Community-based pathologists get a featured role on the Learning Channel’s Inside Health program. It will be aired Sunday, November 28 at 8:30 am EST. The Learning Channel used pathologists affiliated with Pathology Service Associates (PSA) to help create a segment on the role of pathology in healthcare. PSA plans to make a video of the pathology segment of the program available on its Web site, www.pathology-billing.com. The educational program will provide consumers with information about how pathologists help clinicians with diagnosis, prognosis, and monitoring a patient’s progress.
US LABS LISTED AS “FASTEST GROWING”
US LABS of Irvine, California is ranked 181 on Deloitt Technology’s “Fast 500.” US Labs, now with annual revenues of $75 million, has posted growth of 1,213% over the past five years. Besides revenue growth, what qualified US Labs for the ranking is its proprietary technology, such as the Virtual Flow™ Only flow cytology tool, as well as its ongoing investments into research and development.
OLD INKJET PRINTERS CAN MAKE HUMAN SKIN FOR BURN PATIENTS
Old Canon and Hewlett- Packard inkjet printers, with modifications, have been used by researchers to make sheets of human skin which can be used to treat burn patients. The modified printers spray cells onto a gauze scaffolding to create sheets of living tissue. The process starts with the same skin culturing techniques used in skin grafting. “Printing” the cells allows researchers to create a three-dimensional sheet of skin in less time than the cur- rent method that uses culturing techniques. Further, the “printed” skin can be engineered to have a protective layer that is more like real skin. This work is being done at Wake Forest University School of Medicine, Clemson University, and the University of South Carolina.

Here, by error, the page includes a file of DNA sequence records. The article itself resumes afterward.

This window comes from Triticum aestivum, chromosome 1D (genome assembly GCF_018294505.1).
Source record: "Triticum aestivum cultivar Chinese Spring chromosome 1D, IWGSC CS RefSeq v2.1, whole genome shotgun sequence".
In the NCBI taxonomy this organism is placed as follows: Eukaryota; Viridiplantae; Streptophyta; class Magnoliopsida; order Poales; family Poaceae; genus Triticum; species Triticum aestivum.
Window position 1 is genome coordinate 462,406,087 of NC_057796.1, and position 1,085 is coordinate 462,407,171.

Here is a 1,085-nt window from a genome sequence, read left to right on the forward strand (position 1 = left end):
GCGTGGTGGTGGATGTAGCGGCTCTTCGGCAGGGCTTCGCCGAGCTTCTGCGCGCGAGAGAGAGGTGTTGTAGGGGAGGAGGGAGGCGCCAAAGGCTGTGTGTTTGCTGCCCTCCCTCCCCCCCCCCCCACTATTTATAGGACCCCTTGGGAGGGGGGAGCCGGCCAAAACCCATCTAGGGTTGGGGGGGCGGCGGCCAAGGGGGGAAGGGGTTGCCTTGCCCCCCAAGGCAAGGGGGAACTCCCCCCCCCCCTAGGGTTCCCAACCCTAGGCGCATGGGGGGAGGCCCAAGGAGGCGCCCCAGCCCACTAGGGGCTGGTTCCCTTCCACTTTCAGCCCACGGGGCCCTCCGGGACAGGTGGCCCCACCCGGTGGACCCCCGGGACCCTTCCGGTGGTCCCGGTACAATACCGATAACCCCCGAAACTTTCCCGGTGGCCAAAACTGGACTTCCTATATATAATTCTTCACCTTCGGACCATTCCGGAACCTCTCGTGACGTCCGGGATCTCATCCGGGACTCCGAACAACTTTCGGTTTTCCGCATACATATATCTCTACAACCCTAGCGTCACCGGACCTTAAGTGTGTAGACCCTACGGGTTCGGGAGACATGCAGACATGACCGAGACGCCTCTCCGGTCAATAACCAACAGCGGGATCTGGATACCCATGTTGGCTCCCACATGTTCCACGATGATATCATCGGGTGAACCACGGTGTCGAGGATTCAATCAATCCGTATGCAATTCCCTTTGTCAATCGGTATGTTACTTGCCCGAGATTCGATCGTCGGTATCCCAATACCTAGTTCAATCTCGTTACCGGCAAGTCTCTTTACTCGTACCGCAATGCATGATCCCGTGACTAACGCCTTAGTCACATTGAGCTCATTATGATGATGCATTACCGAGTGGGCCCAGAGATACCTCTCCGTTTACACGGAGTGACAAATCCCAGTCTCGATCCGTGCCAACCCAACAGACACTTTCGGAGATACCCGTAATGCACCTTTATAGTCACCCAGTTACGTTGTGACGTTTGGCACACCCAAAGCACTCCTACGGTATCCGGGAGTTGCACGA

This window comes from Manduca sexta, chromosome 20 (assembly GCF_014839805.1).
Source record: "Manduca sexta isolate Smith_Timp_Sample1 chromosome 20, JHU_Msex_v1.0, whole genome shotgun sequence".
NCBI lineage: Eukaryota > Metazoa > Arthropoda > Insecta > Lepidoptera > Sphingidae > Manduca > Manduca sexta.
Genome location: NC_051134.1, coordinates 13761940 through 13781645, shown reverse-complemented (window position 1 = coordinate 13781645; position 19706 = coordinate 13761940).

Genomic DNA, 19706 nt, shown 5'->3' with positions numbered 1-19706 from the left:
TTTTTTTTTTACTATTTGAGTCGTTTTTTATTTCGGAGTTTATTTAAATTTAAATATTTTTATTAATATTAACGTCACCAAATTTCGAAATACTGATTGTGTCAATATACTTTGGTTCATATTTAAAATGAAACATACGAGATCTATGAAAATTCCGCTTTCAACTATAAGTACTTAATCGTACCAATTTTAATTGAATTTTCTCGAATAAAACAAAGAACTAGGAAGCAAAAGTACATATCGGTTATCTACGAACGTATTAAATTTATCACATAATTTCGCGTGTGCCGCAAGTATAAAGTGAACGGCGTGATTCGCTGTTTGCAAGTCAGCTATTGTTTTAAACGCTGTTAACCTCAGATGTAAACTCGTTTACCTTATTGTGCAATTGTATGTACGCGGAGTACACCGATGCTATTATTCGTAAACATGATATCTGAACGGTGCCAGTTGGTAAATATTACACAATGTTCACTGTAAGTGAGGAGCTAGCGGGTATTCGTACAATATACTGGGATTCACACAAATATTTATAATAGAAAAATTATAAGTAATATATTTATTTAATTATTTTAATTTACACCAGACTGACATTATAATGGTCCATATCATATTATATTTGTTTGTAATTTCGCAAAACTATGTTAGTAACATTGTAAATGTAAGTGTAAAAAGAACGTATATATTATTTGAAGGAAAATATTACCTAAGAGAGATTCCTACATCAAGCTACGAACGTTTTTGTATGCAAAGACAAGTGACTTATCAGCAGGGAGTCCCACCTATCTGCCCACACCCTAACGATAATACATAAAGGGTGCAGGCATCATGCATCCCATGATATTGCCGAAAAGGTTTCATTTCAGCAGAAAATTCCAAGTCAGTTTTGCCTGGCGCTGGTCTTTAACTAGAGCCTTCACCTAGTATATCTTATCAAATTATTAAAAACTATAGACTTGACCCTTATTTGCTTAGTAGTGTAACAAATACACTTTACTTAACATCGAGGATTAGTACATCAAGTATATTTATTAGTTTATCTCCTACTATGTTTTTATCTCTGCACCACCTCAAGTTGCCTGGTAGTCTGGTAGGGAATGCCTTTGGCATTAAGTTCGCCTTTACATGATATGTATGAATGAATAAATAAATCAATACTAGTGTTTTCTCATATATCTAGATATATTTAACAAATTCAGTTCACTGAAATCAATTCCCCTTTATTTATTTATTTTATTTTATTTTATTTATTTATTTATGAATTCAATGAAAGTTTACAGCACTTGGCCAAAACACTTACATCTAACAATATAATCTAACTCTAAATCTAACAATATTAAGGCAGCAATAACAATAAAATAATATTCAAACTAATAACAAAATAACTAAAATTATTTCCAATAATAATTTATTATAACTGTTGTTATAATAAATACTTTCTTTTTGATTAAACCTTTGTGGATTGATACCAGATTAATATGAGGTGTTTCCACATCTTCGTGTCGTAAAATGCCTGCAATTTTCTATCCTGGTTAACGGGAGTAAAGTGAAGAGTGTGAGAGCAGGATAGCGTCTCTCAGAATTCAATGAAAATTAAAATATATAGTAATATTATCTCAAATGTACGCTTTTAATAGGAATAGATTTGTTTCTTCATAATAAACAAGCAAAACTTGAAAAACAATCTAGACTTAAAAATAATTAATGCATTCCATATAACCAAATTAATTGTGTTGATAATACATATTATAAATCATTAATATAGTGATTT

ADD TO: “Skin Printing”
It was just 21 months ago, in the February 10, 2003 issue of THE DARK REPORT, that we first disclosed the use of inkjet printers to create complex living tissues. An estimated 9,000 burn patients per year could benefit from an improved source of skin grafts. It is still unknown whether such skin grafts will allow faster healing when used on burn patients, whether the grafts will grow on the body without much scarring, and whether the cells of these grafts might grow uncontrollably, creating a form of malignancy. For these and other reasons, researchers believe clinical applications of the inkjet “skin printing” technology is still several years from becoming a reality.
• Joe Skrisson is the new CEO for Piedmont Medical Laboratory (PML) of Winchester, Virginia. This is a laboratory outreach program owned by eight hospitals in the Shenandoah Valley. Skrisson was formerly Director of Business Development at Beaumont Reference Laboratory in Royal Oak, Michigan.